Saturday, May 20, 2006

Right of publicity and "amateur" weblogs and profiles on social networking sites

The practice by high school and college students of posting materials that school officials consider anti-social on "social networking sites" (like myspace.com) as well as personal weblogs is leading to new concerns about the right of publicity. Some content would be acceptable in a conventionally distributed film or cable show, so do students or teachers or other individuals have less of a right to publish it themselves? That is complicated. Schools are sensitive to disruption, and there is a body of case law balancing this concern with free speech (Tinker and Pickering/Connick). Similar problems exist in many workplaces, so some employers have started checking social networking profiles and weblogs (even with Google) of job applicants or even employees. The notion seems to be: if a work is professionally produced and distributed (whatever that means!) it will be viewed as a literary effort; if it is produced and posted by an amateur, it can be viewed as conventional and potentially disruptive speech or as an indication of the speaker motives and suitability for the school or employment environment. This leads back to the question, how does a person establish ownership of his or her right of publicity? This is quite unsettled now.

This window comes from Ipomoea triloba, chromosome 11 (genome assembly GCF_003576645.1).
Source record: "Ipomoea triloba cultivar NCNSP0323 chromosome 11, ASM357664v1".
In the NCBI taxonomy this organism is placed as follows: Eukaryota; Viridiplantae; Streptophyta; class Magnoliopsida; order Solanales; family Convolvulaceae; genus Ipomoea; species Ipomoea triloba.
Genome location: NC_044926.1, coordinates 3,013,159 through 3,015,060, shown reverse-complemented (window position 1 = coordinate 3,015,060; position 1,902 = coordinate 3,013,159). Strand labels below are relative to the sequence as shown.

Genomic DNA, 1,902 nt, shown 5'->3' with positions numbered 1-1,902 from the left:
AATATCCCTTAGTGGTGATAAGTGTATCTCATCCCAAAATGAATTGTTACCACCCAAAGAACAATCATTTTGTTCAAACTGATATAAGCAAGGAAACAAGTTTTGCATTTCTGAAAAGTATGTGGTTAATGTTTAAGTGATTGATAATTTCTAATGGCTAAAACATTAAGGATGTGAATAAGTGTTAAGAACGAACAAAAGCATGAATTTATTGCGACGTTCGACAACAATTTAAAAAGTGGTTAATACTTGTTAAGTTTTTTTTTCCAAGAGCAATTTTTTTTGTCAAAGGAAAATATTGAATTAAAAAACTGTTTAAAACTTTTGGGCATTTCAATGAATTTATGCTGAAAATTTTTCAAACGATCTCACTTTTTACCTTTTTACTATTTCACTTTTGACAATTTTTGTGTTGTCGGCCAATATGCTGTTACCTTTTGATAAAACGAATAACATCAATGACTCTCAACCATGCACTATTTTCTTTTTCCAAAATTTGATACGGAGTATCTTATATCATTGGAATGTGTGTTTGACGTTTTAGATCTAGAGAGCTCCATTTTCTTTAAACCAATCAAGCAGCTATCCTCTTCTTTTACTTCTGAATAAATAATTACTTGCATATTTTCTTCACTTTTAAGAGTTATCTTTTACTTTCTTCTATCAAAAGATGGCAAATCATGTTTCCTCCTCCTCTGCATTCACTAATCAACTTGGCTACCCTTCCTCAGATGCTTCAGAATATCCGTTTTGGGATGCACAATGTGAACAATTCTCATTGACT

(Note, concering how this posting was worded before: Persons can be arrested for confessions made on their blogs or site of illegal acts, and persons who are videotaped in illegal behavior can apparently be prosecuted based on that behavior. If a third party videotapes that behavior, sometimes it is legal to broadcast or distribute the video, and sometimes commercial broadcast networks have done this. Obviously this is a dangerous thing for an amateur filmmaker to attempt, given libel, invasion of privacy, and the like. One may script and film a "make believe" incident, but (obviously) one may not commit an illegal act just to film it.)